Limits...
Review: Polymeric-Based 3D Printing for Tissue Engineering.

Wu GH, Hsu SH - J Med Biol Eng (2015)

Bottom Line: Suitable scaffolds can be designed and custom-made based on medical images such as those obtained from computed tomography.There are advantages and limitations for each method.Future areas of interest and progress are the development of new 3D printing platforms, scaffold design software, and materials for tissue engineering applications.

View Article: PubMed Central - PubMed

Affiliation: Institute of Polymer Science and Engineering, National Taiwan University, No. 1, Sec. 4 Roosevelt Road, Taipei, 10617 Taiwan, ROC.

ABSTRACT

Three-dimensional (3D) printing, also referred to as additive manufacturing, is a technology that allows for customized fabrication through computer-aided design. 3D printing has many advantages in the fabrication of tissue engineering scaffolds, including fast fabrication, high precision, and customized production. Suitable scaffolds can be designed and custom-made based on medical images such as those obtained from computed tomography. Many 3D printing methods have been employed for tissue engineering. There are advantages and limitations for each method. Future areas of interest and progress are the development of new 3D printing platforms, scaffold design software, and materials for tissue engineering applications.

No MeSH data available.


Scheme of stereolithography (SLA). Single laser beam scans surface of resin to polymerize or crosslink polymer resin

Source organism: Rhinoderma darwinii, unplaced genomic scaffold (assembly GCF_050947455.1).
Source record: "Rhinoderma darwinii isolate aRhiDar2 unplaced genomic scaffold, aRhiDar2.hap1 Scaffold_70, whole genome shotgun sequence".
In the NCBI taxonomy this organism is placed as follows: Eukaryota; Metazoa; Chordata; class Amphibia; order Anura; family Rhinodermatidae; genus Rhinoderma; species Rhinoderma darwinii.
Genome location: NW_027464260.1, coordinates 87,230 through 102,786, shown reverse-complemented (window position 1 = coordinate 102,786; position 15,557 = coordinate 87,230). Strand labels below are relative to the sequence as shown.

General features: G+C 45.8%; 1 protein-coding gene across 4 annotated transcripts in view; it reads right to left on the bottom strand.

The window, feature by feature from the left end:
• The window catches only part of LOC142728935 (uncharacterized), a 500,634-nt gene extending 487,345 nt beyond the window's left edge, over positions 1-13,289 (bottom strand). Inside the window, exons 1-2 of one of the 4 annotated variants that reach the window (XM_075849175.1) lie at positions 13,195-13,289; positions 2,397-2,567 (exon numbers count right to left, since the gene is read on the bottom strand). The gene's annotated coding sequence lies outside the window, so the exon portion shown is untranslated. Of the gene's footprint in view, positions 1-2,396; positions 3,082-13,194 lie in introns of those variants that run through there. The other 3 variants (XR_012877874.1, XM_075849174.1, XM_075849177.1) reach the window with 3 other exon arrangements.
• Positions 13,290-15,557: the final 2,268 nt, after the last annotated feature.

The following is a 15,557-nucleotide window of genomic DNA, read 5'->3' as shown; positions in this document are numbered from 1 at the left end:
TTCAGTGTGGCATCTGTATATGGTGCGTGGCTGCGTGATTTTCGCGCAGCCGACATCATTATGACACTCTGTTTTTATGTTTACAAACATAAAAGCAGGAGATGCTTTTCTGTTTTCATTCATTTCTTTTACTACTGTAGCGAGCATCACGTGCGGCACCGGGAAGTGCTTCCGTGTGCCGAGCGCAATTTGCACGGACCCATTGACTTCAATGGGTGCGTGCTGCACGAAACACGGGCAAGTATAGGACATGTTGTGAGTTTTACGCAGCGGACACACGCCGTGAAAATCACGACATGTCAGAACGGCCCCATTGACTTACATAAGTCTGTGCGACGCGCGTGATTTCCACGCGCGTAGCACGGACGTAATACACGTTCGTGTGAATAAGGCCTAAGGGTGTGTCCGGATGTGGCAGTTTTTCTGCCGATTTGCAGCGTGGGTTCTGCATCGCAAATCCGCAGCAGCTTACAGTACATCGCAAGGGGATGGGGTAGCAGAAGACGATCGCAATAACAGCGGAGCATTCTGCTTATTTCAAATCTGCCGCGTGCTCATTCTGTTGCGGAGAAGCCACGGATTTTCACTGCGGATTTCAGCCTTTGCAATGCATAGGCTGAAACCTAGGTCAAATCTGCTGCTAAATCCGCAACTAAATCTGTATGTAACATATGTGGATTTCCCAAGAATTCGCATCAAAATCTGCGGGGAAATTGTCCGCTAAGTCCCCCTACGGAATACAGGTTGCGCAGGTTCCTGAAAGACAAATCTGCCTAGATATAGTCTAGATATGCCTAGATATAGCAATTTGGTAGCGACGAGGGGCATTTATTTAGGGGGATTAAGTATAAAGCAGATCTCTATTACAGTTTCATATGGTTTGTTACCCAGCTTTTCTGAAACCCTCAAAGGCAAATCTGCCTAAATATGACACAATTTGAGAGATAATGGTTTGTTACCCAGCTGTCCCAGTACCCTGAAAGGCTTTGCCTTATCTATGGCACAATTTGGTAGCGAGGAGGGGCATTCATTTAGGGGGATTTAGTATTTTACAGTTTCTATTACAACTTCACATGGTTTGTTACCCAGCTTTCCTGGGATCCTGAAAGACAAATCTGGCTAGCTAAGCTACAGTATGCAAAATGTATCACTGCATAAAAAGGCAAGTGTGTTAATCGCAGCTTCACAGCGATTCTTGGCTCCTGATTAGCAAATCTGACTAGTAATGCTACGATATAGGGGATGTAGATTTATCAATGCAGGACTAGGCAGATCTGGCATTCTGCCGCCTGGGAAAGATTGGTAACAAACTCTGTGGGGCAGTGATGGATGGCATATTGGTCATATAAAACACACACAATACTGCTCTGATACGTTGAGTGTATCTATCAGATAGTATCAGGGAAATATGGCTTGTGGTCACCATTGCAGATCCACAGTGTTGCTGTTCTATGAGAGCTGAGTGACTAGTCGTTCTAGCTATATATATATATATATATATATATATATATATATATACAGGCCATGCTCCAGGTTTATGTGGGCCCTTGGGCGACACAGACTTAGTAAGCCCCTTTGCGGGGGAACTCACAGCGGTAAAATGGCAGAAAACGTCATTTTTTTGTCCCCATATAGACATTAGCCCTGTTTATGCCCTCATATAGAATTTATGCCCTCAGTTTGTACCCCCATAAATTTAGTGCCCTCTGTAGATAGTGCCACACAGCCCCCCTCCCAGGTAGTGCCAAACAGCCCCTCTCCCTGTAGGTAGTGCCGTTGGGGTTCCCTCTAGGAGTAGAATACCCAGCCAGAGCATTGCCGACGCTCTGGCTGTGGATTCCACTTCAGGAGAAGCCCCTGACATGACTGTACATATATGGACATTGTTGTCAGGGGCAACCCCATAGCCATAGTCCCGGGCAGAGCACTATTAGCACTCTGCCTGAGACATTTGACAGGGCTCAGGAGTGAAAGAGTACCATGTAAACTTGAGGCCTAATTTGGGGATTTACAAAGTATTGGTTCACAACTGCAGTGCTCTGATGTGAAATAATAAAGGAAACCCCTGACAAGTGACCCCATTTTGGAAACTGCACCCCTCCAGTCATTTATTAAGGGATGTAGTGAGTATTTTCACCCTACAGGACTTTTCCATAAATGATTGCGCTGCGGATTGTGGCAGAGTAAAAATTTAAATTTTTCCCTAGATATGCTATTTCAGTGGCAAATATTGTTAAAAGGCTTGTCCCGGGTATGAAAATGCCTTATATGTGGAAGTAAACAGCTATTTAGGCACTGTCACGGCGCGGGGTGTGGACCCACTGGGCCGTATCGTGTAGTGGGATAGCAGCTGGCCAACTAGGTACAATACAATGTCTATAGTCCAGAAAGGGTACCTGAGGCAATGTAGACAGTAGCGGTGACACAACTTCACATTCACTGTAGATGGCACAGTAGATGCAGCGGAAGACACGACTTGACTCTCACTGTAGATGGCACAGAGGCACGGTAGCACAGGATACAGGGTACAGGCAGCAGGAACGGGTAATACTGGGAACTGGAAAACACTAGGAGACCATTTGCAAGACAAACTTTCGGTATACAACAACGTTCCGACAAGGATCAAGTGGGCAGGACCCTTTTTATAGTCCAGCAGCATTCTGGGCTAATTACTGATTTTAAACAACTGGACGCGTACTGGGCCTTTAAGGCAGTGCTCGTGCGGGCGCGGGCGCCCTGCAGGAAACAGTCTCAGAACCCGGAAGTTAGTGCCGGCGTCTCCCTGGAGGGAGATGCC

© Copyright Policy - OpenAccess
Related In: Results  -  Collection


getmorefigures.php?uid=PMC4491116&req=5

Fig3: Scheme of stereolithography (SLA). Single laser beam scans surface of resin to polymerize or crosslink polymer resin

Mentions: Stereolithography (SLA) employs a single beam laser to polymerize or crosslink a photopolymer resin. A scheme of SLA is shown in Fig. 3. By drawing on the liquid photopolymer resin with a light beam, thin layers of polymer are stacked layer by layer. A mixture of diethyl fumarate (DEF)/poly(propylene fumarate) (PFF) was used by Cooke et al. [20] to fabricate a scaffold. An 80-layer scaffold with a 4-mm thickness was fabricated using SLA. Holes and slots of various sizes were made on the scaffold. Protrusions were also made on the scaffold, which demonstrated the ability of SLA to build scaffolds various geometries. Melchels et al. [21] prepared a mathematically defined scaffold. The porous scaffold was built with two kinds of resin, either a PLA-based resin or a poly(d,l-lactide-co-ε-caprolactone)-based resin. By changing the pore size, resin selection, and pore architecture, the mechanical properties of the scaffold may be manipulated. Flexible and elastic materials could also be crafted into scaffolds via SLA. Schüller-Ravoo et al. used poly(trimethylene carbonate)-based resin to build scaffolds for cartilage tissue engineering [22]. When the scaffolds were seeded with bovine chondrocytes, glycosaminoglycans and fibrillar collagens were deposited after 6 weeks of culture. The resulting scaffolds presented a 50 % increase in compressive modulus.Fig. 3